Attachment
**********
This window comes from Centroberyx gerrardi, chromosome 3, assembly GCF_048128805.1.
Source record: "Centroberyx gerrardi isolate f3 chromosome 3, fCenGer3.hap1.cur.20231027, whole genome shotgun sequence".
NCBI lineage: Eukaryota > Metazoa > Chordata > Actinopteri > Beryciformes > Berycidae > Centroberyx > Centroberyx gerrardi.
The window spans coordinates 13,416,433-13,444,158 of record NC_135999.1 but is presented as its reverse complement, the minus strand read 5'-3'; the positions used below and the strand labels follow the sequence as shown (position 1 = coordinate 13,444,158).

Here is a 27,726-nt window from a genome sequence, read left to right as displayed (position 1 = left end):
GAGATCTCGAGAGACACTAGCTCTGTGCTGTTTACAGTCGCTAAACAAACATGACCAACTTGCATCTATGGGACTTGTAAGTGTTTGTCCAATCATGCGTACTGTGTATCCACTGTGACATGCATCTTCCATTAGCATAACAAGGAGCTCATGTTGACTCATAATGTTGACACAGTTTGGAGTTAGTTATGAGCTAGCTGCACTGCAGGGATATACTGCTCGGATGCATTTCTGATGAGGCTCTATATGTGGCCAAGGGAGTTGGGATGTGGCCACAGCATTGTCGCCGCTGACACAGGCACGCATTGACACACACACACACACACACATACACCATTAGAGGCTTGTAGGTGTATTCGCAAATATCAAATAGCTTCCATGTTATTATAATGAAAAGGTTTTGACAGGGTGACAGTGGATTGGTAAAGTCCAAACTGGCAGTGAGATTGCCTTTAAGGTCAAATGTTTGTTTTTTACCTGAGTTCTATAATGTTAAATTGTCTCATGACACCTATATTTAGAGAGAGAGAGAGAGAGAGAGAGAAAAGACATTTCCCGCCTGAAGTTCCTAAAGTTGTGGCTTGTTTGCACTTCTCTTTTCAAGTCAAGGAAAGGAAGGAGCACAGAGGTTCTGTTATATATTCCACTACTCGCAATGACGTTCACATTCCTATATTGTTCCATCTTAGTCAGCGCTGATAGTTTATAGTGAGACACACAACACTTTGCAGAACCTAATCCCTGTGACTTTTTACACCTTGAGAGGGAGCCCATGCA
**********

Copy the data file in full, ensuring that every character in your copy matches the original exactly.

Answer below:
This window comes from Centroberyx gerrardi, chromosome 3, assembly GCF_048128805.1.
Source record: "Centroberyx gerrardi isolate f3 chromosome 3, fCenGer3.hap1.cur.20231027, whole genome shotgun sequence".
NCBI lineage: Eukaryota > Metazoa > Chordata > Actinopteri > Beryciformes > Berycidae > Centroberyx > Centroberyx gerrardi.
The window spans coordinates 13,416,433-13,444,158 of record NC_135999.1 but is presented as its reverse complement, the minus strand read 5'-3'; the positions used below and the strand labels follow the sequence as shown (position 1 = coordinate 13,444,158).

Here is a 27,726-nt window from a genome sequence, read left to right as displayed (position 1 = left end):
GAGATCTCGAGAGACACTAGCTCTGTGCTGTTTACAGTCGCTAAACAAACATGACCAACTTGCATCTATGGGACTTGTAAGTGTTTGTCCAATCATGCGTACTGTGTATCCACTGTGACATGCATCTTCCATTAGCATAACAAGGAGCTCATGTTGACTCATAATGTTGACACAGTTTGGAGTTAGTTATGAGCTAGCTGCACTGCAGGGATATACTGCTCGGATGCATTTCTGATGAGGCTCTATATGTGGCCAAGGGAGTTGGGATGTGGCCACAGCATTGTCGCCGCTGACACAGGCACGCATTGACACACACACACACACACACATACACCATTAGAGGCTTGTAGGTGTATTCGCAAATATCAAATAGCTTCCATGTTATTATAATGAAAAGGTTTTGACAGGGTGACAGTGGATTGGTAAAGTCCAAACTGGCAGTGAGATTGCCTTTAAGGTCAAATGTTTGTTTTTTACCTGAGTTCTATAATGTTAAATTGTCTCATGACACCTATATTTAGAGAGAGAGAGAGAGAGAGAGAGAAAAGACATTTCCCGCCTGAAGTTCCTAAAGTTGTGGCTTGTTTGCACTTCTCTTTTCAAGTCAAGGAAAGGAAGGAGCACAGAGGTTCTGTTATATATTCCACTACTCGCAATGACGTTCACATTCCTATATTGTTCCATCTTAGTCAGCGCTGATAGTTTATAGTGAGACACACAACACTTTGCAGAACCTAATCCCTGTGACTTTTTACACCTTGAGAGGGAGCCCATGCA